Alex Keble looks ahead to the battle of the big men when West Ham welcome Manchester United on Sunday...
For West Ham fans, their pulsating early-season form – characterised by high-tempo attacking football and the silky dribbling of Enner Valencia and Diafra Sakho – may already feel like a distant memory.
Symbolised by the thunderous reintroduction of Andy Carroll, West Ham have slowly devolved into the predictable and largely uninspiring team that has characterised Sam Allardyce's tenure.
Sometimes it's been with good reason – against Hull at Upton Park, a switch to a more direct style at half-time paid dividends and helped the Hammers to a 3-0 win over the struggling Tigers.
And this weekend, more of the same will be ideal to break down a Manchester United team who, although increasingly solid defensively, remain vulnerable in the air.
Their record of five goals conceded in the last 11 is certainly impressive, but it will worry Louis van Gaal that four of these goals resulted directly from lost aerial challenges, reflecting a broader pattern of United failings in this area (14.3 aerial duels won per match is the league's fewest).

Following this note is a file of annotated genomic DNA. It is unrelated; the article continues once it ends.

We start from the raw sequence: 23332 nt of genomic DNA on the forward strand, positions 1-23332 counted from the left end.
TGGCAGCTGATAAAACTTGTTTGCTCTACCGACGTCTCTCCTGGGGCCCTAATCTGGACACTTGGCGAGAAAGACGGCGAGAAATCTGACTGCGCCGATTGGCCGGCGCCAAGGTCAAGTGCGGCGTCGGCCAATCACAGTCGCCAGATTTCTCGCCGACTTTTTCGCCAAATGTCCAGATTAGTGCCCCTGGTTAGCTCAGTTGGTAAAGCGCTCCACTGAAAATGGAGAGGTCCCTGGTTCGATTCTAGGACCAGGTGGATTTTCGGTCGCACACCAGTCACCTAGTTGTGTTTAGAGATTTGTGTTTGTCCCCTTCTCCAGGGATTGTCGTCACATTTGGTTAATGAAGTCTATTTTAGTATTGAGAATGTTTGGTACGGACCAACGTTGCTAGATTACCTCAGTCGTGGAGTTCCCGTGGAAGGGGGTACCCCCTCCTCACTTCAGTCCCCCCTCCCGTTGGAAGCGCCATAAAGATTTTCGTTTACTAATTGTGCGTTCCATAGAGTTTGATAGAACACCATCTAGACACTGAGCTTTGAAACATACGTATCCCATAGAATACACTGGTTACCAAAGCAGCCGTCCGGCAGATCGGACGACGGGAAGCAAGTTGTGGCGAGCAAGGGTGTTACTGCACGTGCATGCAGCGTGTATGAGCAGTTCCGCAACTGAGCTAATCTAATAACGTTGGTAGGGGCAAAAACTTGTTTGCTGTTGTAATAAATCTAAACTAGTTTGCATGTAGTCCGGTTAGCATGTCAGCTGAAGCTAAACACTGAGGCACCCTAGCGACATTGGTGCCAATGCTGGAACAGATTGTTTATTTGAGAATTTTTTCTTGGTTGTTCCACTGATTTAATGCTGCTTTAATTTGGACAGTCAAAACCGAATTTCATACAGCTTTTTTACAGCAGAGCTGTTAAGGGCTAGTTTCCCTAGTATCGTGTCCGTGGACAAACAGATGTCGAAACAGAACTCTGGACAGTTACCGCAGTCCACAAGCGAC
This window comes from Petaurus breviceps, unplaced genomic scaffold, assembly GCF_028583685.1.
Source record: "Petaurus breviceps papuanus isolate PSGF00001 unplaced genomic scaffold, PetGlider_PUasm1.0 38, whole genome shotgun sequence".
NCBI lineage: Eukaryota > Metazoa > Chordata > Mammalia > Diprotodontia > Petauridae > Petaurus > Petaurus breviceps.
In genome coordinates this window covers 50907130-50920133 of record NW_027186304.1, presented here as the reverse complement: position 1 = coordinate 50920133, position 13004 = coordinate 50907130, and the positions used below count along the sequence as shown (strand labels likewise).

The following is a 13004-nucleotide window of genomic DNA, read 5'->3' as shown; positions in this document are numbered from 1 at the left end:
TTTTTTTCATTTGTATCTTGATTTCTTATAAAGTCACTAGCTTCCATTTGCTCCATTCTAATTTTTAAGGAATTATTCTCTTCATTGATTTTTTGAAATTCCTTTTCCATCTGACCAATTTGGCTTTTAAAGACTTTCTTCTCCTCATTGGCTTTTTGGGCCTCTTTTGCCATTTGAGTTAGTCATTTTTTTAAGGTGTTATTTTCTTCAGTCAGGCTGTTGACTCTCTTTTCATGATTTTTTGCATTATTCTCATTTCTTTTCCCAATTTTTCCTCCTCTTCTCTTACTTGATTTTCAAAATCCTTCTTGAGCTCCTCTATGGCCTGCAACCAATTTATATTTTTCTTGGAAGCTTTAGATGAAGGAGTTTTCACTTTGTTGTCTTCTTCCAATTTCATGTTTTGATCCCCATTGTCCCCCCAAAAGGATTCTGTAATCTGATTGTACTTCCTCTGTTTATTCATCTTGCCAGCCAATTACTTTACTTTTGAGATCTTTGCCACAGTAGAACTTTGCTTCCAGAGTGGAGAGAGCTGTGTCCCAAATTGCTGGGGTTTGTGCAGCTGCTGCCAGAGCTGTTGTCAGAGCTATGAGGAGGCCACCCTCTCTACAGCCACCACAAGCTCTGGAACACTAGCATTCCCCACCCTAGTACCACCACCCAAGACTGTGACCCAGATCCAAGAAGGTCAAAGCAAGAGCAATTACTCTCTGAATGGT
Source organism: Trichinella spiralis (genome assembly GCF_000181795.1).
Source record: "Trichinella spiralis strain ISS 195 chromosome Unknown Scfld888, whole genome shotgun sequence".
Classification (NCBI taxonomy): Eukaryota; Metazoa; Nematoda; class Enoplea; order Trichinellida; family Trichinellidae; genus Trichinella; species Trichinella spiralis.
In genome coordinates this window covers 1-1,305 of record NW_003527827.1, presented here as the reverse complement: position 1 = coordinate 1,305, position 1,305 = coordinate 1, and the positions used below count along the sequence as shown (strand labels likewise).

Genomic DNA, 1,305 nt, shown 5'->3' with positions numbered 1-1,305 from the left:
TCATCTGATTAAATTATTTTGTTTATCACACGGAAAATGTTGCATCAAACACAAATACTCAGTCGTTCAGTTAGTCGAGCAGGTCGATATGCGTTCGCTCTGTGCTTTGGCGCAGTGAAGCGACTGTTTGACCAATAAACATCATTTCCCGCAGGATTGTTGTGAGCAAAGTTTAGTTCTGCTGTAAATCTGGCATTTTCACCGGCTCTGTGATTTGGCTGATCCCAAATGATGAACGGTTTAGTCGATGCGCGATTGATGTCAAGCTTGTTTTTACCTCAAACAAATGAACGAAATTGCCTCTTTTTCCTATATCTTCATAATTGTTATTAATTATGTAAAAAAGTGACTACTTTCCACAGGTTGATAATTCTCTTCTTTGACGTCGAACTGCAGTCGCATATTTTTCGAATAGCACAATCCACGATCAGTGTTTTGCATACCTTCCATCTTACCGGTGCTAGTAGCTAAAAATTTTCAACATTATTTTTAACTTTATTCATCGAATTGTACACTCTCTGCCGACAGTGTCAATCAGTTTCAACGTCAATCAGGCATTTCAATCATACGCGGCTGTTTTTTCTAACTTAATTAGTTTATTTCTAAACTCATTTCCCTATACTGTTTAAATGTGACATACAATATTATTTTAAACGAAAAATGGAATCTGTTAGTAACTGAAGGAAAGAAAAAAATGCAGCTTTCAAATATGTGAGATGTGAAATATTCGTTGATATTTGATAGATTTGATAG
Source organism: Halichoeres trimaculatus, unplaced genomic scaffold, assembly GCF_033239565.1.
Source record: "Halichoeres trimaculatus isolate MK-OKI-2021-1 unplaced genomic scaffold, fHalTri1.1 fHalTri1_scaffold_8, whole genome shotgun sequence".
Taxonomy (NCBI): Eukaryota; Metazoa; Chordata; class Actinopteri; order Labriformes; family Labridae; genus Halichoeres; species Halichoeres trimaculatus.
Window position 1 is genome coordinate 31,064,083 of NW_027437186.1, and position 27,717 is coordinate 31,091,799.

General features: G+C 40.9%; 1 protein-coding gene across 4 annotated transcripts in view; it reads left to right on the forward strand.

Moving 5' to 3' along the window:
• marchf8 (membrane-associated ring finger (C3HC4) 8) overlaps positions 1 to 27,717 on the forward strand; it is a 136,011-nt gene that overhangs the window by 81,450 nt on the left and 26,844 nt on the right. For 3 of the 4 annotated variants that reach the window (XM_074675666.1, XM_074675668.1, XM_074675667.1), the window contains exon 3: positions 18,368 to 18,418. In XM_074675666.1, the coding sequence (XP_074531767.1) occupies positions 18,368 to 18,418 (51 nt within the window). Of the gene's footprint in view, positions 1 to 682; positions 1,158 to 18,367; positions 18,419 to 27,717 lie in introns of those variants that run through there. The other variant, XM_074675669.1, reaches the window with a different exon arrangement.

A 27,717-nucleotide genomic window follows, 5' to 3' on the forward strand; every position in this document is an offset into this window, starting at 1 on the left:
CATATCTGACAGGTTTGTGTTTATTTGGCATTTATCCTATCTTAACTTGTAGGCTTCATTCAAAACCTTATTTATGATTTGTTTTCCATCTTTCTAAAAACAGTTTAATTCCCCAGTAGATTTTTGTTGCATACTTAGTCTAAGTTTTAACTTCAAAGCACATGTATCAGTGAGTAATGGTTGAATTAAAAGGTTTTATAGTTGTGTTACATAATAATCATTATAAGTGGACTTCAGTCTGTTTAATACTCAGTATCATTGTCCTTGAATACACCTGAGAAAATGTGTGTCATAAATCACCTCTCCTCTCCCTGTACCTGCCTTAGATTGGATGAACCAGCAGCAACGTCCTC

United were outdone aerially in the reverse fixture against a West Ham side without Carroll.
The loss of Carroll to injury is a major blow for Allardyce (his 9.1 headers won per match is by some distance the league's best), but in Carlton Cole he has a replacement who, yet to complete a full 90 this season, will pounce on the opportunity to remind Allardyce of his talents as a targetman. The beanpole striker was angered by his deadline-day loan move to West Brom falling through, but can make a difference here.
West Ham persistently look to play long balls up to Carroll, who wins far more headers than he loses. His replacement is clearly less proficient, but should – against aerially weak opposition – be able to make an impact.
Undoubtedly, Allardyce will gleefully continue his primary creative strategy and instruct Stewart Downing (2.8 crosses per match, a league high) to hurl as many crosses into the box as possible.
It is a strategy that is likely to be, on this occasion, very successful. No team has scored more goals from crosses this season than West Ham (whose tally of 18 represents 50% of their total outlay), and no team has created more chances from long passes (2.5 per game).
Van Gaal would be wise to field Marouane Fellaini (3.5 aerial duels won per game, a team high). Given his impressive display as a substitute at Loftus Road in United's last away match, his chances of selection are high. If he doesn't feature, it'll be up to Marcos Rojo (2.6 aerials won) to keep Cole quiet.
When playing Arsenal – another side well renowned for aerial deficiencies – Downing crossed the ball whenever possible. On the right, we can see Fellaini looking strong and dominant against Southampton.